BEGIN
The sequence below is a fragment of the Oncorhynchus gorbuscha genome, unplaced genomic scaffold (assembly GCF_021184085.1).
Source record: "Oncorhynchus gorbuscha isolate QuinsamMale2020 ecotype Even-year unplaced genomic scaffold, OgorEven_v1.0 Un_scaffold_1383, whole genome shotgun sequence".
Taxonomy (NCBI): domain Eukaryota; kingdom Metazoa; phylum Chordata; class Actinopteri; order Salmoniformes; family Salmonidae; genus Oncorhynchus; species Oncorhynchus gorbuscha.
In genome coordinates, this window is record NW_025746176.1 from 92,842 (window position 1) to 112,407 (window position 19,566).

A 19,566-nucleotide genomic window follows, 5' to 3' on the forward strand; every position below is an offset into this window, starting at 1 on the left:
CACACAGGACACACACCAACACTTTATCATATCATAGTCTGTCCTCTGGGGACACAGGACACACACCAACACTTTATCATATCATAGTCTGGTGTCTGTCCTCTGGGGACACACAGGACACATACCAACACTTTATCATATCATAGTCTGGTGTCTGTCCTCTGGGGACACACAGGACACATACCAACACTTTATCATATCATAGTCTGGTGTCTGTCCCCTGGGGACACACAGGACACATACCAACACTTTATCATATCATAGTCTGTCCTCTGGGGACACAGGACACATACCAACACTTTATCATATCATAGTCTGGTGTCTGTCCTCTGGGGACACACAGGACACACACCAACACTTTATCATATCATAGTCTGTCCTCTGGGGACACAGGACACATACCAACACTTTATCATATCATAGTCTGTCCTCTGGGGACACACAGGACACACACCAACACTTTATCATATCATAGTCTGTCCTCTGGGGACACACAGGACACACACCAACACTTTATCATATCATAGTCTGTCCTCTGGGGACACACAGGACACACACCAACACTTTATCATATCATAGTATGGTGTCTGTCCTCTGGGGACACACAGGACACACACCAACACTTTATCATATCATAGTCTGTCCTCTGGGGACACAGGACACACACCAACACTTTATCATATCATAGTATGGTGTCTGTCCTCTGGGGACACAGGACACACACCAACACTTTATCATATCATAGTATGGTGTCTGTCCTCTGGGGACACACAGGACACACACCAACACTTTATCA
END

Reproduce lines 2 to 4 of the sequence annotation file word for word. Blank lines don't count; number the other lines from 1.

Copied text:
Source record: "Oncorhynchus gorbuscha isolate QuinsamMale2020 ecotype Even-year unplaced genomic scaffold, OgorEven_v1.0 Un_scaffold_1383, whole genome shotgun sequence".
Taxonomy (NCBI): domain Eukaryota; kingdom Metazoa; phylum Chordata; class Actinopteri; order Salmoniformes; family Salmonidae; genus Oncorhynchus; species Oncorhynchus gorbuscha.
In genome coordinates, this window is record NW_025746176.1 from 92,842 (window position 1) to 112,407 (window position 19,566).